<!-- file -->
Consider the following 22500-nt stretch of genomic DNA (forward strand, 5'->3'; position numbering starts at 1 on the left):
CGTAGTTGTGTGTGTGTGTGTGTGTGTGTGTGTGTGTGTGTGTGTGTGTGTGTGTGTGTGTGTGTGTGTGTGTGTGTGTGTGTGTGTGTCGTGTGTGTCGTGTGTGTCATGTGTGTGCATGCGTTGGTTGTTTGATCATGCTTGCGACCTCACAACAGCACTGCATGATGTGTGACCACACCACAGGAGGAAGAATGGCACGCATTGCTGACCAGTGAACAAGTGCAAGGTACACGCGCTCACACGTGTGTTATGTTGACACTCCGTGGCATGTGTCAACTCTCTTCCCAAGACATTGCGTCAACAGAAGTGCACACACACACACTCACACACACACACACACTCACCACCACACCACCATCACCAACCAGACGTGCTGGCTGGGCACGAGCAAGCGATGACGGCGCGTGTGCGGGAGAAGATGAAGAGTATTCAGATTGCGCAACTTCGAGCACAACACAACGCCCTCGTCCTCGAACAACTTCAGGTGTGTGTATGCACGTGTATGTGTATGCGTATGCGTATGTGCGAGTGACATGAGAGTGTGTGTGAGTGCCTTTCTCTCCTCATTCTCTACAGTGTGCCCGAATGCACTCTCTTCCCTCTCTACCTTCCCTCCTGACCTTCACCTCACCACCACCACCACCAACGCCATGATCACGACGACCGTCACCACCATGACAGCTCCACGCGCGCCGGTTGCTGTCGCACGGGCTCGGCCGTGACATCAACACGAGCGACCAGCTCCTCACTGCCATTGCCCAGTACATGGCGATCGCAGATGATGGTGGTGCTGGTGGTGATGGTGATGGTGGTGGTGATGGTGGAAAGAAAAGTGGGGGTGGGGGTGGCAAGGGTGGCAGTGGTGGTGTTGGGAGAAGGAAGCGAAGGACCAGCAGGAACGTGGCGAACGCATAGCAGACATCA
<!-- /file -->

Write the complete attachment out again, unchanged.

Consider the following 22500-nt stretch of genomic DNA (forward strand, 5'->3'; position numbering starts at 1 on the left):
CGTAGTTGTGTGTGTGTGTGTGTGTGTGTGTGTGTGTGTGTGTGTGTGTGTGTGTGTGTGTGTGTGTGTGTGTGTGTGTGTGTGTGTGTCGTGTGTGTCGTGTGTGTCATGTGTGTGCATGCGTTGGTTGTTTGATCATGCTTGCGACCTCACAACAGCACTGCATGATGTGTGACCACACCACAGGAGGAAGAATGGCACGCATTGCTGACCAGTGAACAAGTGCAAGGTACACGCGCTCACACGTGTGTTATGTTGACACTCCGTGGCATGTGTCAACTCTCTTCCCAAGACATTGCGTCAACAGAAGTGCACACACACACACTCACACACACACACACACTCACCACCACACCACCATCACCAACCAGACGTGCTGGCTGGGCACGAGCAAGCGATGACGGCGCGTGTGCGGGAGAAGATGAAGAGTATTCAGATTGCGCAACTTCGAGCACAACACAACGCCCTCGTCCTCGAACAACTTCAGGTGTGTGTATGCACGTGTATGTGTATGCGTATGCGTATGTGCGAGTGACATGAGAGTGTGTGTGAGTGCCTTTCTCTCCTCATTCTCTACAGTGTGCCCGAATGCACTCTCTTCCCTCTCTACCTTCCCTCCTGACCTTCACCTCACCACCACCACCACCAACGCCATGATCACGACGACCGTCACCACCATGACAGCTCCACGCGCGCCGGTTGCTGTCGCACGGGCTCGGCCGTGACATCAACACGAGCGACCAGCTCCTCACTGCCATTGCCCAGTACATGGCGATCGCAGATGATGGTGGTGCTGGTGGTGATGGTGATGGTGGTGGTGATGGTGGAAAGAAAAGTGGGGGTGGGGGTGGCAAGGGTGGCAGTGGTGGTGTTGGGAGAAGGAAGCGAAGGACCAGCAGGAACGTGGCGAACGCATAGCAGACATCA